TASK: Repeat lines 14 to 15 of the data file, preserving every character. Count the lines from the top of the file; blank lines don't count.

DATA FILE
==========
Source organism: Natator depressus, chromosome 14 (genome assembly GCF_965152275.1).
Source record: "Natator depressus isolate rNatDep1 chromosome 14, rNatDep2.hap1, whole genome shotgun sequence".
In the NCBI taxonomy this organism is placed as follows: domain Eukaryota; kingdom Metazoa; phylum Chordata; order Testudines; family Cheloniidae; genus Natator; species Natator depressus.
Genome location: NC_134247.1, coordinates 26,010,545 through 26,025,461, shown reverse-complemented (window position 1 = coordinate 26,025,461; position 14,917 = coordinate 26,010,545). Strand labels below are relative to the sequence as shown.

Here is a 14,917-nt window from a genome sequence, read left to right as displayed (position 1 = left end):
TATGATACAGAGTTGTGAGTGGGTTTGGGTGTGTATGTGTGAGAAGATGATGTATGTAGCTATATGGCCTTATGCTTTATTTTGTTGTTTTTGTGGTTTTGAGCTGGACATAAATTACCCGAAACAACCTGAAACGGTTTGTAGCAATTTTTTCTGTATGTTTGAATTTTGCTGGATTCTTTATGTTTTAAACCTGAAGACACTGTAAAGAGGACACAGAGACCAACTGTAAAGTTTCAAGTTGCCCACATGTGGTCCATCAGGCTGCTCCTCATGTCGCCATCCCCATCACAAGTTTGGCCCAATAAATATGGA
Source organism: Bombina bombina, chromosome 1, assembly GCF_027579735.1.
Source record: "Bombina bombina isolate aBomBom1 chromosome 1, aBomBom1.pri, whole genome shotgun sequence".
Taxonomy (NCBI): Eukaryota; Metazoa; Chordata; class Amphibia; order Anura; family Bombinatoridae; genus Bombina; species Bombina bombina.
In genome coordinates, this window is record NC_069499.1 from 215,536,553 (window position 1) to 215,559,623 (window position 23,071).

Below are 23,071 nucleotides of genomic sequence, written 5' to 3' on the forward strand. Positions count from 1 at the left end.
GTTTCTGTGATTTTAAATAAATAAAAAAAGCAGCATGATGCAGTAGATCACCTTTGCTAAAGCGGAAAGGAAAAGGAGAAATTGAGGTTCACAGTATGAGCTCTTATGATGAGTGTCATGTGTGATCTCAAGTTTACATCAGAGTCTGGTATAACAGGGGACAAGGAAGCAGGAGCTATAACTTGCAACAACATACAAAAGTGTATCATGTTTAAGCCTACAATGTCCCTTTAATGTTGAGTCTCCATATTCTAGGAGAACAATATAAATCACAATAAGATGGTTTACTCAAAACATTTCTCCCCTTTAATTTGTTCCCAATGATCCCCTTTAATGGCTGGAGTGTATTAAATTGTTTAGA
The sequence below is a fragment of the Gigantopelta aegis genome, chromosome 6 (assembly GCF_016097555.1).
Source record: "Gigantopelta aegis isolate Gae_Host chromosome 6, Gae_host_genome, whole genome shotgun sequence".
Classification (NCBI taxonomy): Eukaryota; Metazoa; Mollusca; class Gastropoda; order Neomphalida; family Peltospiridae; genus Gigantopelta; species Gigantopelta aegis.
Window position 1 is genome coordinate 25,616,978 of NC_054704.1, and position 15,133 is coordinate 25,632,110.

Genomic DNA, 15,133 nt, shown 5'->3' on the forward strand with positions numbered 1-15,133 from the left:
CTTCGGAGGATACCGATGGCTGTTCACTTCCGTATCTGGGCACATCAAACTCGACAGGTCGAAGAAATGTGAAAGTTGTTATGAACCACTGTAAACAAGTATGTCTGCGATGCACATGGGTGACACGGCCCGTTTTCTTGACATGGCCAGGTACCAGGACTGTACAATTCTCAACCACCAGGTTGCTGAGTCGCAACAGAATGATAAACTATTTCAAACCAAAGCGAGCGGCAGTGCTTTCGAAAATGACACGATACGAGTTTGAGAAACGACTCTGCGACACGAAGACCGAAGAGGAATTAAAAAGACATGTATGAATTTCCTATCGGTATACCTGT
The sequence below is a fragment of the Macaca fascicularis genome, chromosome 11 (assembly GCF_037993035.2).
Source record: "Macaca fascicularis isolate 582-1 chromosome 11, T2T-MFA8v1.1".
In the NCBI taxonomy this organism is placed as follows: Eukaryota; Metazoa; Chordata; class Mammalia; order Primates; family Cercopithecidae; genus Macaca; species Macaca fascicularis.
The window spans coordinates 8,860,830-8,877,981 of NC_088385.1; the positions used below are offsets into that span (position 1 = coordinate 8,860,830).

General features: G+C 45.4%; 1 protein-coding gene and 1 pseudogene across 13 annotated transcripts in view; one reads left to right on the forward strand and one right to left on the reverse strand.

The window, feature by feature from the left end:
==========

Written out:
Source record: "Gigantopelta aegis isolate Gae_Host chromosome 6, Gae_host_genome, whole genome shotgun sequence".
Classification (NCBI taxonomy): Eukaryota; Metazoa; Mollusca; class Gastropoda; order Neomphalida; family Peltospiridae; genus Gigantopelta; species Gigantopelta aegis.